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MEDICINE AND THE WAR

JAMA. 1944;124(17):1206-1210. doi:10.1001/jama.1944.02850170042012.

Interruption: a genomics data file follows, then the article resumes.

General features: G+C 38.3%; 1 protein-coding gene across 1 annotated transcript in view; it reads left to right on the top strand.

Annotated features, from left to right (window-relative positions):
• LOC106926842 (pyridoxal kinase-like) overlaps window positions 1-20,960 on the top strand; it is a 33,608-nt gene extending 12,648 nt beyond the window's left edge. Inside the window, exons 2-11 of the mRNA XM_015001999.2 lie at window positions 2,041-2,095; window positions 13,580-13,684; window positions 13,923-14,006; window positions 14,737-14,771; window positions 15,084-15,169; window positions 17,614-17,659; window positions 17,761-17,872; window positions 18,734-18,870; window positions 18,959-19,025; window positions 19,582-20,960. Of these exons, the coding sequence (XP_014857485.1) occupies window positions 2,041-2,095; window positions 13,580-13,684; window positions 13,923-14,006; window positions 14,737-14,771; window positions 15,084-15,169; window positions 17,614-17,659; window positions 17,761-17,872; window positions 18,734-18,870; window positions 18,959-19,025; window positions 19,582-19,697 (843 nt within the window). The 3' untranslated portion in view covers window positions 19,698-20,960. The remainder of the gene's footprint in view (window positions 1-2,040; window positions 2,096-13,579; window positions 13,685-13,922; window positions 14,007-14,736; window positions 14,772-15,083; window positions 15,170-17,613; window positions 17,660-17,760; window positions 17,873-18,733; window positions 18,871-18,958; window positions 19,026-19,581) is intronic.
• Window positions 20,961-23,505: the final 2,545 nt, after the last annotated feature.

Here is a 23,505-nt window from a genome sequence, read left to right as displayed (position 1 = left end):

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NUTRITIONAL ASPECTS OF CONVALESCENT CARE  It may be assumed that the soldier or sailor who has subsisted on normal service rations is in an excellent nutritional state up to the time he becomes disabled by illness or disease. Exceptions must be made of men who, because they were isolated when they incurred their disability, had not received full rations.As soon as injury or disease occurs, malnutrition almost always begins. This is the result of two processes: first "toxic destruction of protein"—i. e., the direct effect of disease or injury in promoting destruction of tissues—and, second, diminished intake of food, because of inability or disinclination to eat. Both of these processes bear some relation to the severity of the injury or disease.Although some wastage of tissue can be tolerated and has no easily demonstrable effect on strength and efficiency, the extent of such "harmless" deficiency is ill defined. There

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